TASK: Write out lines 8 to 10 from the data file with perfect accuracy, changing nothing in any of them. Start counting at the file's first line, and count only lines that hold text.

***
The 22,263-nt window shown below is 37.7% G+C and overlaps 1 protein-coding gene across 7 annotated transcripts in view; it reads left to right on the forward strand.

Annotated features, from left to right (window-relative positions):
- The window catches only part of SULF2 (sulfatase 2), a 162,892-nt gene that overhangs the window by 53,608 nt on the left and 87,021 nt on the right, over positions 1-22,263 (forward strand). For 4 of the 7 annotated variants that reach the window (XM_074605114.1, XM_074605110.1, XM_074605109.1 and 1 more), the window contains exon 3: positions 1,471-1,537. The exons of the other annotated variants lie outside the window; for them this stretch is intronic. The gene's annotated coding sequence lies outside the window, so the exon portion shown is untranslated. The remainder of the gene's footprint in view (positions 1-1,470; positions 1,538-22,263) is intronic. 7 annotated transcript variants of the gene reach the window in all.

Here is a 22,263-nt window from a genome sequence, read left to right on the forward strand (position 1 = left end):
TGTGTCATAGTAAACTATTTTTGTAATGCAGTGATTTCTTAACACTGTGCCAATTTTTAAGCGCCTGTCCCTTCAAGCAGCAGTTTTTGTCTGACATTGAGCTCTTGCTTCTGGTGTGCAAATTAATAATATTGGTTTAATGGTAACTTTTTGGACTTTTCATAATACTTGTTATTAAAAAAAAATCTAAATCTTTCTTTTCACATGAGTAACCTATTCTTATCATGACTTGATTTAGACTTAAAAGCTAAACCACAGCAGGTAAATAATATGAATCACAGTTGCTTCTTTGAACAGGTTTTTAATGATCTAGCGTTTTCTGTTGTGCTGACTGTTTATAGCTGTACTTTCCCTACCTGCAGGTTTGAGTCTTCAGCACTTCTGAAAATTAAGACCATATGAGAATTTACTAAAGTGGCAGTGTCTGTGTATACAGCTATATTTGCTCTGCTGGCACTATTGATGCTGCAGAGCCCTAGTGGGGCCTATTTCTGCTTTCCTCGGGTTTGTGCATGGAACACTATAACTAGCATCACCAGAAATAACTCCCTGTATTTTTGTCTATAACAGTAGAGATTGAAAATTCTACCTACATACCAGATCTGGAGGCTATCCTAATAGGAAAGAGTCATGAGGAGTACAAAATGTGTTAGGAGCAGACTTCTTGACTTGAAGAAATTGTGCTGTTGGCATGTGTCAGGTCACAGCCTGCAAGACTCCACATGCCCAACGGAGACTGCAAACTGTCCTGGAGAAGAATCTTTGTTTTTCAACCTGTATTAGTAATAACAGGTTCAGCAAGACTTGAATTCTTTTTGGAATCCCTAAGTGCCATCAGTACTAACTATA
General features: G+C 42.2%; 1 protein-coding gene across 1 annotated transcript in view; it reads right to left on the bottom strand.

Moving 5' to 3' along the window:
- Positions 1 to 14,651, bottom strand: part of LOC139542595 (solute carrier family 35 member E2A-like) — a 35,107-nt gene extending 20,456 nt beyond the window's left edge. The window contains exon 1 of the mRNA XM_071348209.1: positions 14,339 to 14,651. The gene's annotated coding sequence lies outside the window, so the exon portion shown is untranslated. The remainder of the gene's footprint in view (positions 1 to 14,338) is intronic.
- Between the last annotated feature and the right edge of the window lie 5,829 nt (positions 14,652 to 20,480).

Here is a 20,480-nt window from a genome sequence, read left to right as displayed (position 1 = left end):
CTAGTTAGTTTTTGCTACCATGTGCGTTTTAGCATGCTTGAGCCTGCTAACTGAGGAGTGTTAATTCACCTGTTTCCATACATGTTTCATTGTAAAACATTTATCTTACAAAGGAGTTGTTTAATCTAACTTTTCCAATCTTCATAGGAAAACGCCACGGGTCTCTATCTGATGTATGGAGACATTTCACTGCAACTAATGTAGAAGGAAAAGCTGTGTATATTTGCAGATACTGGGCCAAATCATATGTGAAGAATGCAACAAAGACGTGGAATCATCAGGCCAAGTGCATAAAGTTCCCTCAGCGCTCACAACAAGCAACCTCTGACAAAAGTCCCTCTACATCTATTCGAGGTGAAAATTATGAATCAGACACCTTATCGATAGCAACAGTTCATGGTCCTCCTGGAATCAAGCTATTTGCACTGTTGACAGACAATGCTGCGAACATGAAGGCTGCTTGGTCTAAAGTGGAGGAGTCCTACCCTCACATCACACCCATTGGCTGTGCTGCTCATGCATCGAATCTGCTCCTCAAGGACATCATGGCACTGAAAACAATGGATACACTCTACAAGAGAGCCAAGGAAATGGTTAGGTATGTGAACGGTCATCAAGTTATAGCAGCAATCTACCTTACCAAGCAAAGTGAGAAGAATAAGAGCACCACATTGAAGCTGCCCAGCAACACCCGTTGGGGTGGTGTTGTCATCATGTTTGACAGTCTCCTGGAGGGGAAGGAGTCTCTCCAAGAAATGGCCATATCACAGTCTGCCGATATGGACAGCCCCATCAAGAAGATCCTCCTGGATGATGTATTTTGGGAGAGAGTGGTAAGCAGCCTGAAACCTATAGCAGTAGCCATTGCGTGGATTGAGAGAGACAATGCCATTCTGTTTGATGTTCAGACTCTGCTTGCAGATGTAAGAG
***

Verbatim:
- Positions 1 to 14,651, bottom strand: part of LOC139542595 (solute carrier family 35 member E2A-like) — a 35,107-nt gene extending 20,456 nt beyond the window's left edge. The window contains exon 1 of the mRNA XM_071348209.1: positions 14,339 to 14,651. The gene's annotated coding sequence lies outside the window, so the exon portion shown is untranslated. The remainder of the gene's footprint in view (positions 1 to 14,338) is intronic.
- Between the last annotated feature and the right edge of the window lie 5,829 nt (positions 14,652 to 20,480).

Here is a 20,480-nt window from a genome sequence, read left to right as displayed (position 1 = left end):